US Alternative-Fuel Prospects Dim as Unocal Quits Shale Move Seems Sure to Fan Smoldering Debate over Bush Administration's Energy Policy
Scott Pendleton, writer of The Christian Science Monitor, The Christian Science Monitor
EVEN as the third crisis in two decades runs its course in the oil-rich Middle East, efforts in the United States to develop a vast domestic energy resource have received a setback.
Unocal Corporation, a Los Angeles-based oil company, last week announced plans to suspend production of synthetic crude oil on June 1 at its money-losing shale oil project in Parachute Creek, Colo.
The decision is sure to be grist to feed the debate over the Bush administration's energy policy, which emphasizes that "wherever possible, markets should be allowed to determine prices, quantities, and technology choices," according to the policy document.
The Western US contains 600 billion barrels of shale oil, dwarfing the nation's conventional oil reserves of 25 billion barrels and equaling the combined reserves of all 13 members of the Organization of Petroleum Exporting Countries (OPEC).
Parachute Creek, armed by the Carter administration with a federal subsidy, was intended to pioneer the production of "syncrude" from shale oil. Completed in 1983, the project has produced 4.5 million barrels to date, making it the largest such project in US history. But despite receiving an average $25.44 per barrel from taxpayers on top of the syncrude sales price, the project still could not make money.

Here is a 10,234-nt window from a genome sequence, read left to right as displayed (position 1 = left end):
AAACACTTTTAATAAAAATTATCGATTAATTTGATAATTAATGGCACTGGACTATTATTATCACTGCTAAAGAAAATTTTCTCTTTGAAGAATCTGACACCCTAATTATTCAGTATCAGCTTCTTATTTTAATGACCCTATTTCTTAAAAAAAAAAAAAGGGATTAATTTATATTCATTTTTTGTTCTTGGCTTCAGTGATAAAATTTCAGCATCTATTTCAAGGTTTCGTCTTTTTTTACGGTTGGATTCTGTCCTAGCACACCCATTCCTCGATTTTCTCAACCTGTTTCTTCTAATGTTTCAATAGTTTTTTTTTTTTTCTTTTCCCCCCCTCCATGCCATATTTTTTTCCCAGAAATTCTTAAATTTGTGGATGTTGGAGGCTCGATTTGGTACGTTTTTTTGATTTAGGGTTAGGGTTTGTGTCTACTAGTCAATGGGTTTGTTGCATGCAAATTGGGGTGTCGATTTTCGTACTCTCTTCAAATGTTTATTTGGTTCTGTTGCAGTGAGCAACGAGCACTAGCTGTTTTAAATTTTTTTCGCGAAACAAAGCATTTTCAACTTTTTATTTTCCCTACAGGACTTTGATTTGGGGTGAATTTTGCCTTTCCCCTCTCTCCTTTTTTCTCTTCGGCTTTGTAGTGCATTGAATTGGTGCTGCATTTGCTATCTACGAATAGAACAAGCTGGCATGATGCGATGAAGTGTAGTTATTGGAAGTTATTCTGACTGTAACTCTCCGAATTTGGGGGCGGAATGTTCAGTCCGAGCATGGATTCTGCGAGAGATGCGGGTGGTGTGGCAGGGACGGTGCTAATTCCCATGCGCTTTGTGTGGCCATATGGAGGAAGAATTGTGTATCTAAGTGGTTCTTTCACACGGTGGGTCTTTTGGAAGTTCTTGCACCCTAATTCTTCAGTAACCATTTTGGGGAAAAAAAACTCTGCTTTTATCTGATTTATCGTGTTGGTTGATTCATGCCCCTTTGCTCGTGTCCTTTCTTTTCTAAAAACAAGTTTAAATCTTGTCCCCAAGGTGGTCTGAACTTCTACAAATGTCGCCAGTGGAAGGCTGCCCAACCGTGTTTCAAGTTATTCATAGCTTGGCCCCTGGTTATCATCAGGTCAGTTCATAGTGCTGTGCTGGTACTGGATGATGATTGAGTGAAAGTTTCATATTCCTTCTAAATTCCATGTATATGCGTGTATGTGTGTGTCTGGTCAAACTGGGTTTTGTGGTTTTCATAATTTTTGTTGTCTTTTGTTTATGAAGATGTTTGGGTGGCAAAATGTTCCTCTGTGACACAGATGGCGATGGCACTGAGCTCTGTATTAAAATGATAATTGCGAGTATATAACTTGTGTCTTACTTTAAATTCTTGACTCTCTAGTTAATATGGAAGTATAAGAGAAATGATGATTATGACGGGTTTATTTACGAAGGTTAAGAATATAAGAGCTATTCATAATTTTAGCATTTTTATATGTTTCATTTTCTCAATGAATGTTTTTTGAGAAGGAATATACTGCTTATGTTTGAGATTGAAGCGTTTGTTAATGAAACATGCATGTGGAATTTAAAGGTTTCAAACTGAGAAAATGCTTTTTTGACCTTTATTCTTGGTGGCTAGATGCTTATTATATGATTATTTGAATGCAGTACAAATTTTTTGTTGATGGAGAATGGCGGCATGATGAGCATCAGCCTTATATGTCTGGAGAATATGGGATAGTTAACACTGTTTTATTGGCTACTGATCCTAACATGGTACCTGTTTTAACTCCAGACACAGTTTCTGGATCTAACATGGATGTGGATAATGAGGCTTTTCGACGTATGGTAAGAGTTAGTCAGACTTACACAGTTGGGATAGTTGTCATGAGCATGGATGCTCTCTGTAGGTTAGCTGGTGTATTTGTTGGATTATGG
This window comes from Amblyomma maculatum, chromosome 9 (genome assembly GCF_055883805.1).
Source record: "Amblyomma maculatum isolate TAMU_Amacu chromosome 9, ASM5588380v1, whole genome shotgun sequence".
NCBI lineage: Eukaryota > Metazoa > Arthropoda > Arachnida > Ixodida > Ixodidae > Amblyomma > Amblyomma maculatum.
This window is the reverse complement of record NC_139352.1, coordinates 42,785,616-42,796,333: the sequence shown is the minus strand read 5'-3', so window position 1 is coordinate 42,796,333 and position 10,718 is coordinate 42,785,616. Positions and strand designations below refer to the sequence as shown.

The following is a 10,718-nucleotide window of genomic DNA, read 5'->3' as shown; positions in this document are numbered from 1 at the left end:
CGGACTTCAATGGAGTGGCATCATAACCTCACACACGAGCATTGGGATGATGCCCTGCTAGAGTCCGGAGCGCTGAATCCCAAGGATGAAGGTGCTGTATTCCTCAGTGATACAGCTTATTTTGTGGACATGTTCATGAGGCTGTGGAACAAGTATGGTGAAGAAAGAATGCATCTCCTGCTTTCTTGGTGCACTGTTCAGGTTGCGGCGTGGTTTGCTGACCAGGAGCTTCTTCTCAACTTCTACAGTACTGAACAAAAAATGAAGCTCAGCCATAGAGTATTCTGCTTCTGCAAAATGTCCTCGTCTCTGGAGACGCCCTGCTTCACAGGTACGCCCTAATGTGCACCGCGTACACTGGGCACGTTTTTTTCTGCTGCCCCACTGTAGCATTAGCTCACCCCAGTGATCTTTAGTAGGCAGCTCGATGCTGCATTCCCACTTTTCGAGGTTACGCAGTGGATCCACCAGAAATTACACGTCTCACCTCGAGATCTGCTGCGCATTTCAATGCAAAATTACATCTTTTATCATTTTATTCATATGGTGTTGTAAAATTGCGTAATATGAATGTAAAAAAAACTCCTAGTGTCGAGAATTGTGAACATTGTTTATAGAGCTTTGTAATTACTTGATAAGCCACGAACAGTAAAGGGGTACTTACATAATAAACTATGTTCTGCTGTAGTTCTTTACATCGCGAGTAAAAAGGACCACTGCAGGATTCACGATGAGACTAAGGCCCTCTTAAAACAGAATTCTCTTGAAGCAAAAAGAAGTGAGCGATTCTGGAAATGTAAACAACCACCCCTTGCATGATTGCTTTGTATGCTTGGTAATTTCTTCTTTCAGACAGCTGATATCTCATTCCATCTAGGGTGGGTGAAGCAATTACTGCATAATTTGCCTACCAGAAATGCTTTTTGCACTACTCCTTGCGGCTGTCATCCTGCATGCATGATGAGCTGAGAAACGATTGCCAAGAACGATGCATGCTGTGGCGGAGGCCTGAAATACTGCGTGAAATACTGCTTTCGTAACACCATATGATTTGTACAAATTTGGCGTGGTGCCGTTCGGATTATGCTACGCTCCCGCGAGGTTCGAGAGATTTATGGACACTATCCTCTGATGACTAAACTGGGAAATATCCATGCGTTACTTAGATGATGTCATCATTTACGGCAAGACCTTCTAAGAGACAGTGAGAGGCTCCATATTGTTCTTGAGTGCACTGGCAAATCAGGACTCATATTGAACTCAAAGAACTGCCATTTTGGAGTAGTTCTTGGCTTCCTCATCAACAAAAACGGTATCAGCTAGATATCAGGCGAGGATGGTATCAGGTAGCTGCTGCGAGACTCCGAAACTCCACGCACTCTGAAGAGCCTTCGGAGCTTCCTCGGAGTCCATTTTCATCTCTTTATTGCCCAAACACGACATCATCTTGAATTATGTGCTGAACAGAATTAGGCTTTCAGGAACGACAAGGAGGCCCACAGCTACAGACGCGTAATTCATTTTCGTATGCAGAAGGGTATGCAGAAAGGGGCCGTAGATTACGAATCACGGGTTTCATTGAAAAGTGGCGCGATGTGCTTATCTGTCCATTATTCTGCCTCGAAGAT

"This was way at the end when it came to competitiveness, and was showing no sign of improving," says Daniel Yergin of Cambridge Energy Research Associates, a Cambridge, Mass., consulting company. "There are better paths to go down."
Technical difficulties and breakdowns prevented Unocal's $654 million facility from operating at its design rate of 10,000 barrels per day, 330 days a year. The project lost $22 million in 1989. Last year was its best, producing 1.5 million barrels of syncrude, less than half of what was intended, for a loss of $7 million.
Unocal had no reason to hope the situation would improve further, chairman Richard Stegemeier said in an interview. "We'd sort of run out of ideas on what is the next quantum jump that we could make that would turn this thing into profitability. We just can't tolerate endless loss in any project."
The suspension seems particularly inauspicious, coming when the potential for a disruption of imports from the world's most oil-rich region has just been reconfirmed. Imports provide half of the 6 billion barrels of oil consumed in the US annually.
However, President Bush's national energy strategy (NES) is based on the premise that "popular opinion aside, our vulnerability to price shocks is not determined by how much oil we import. …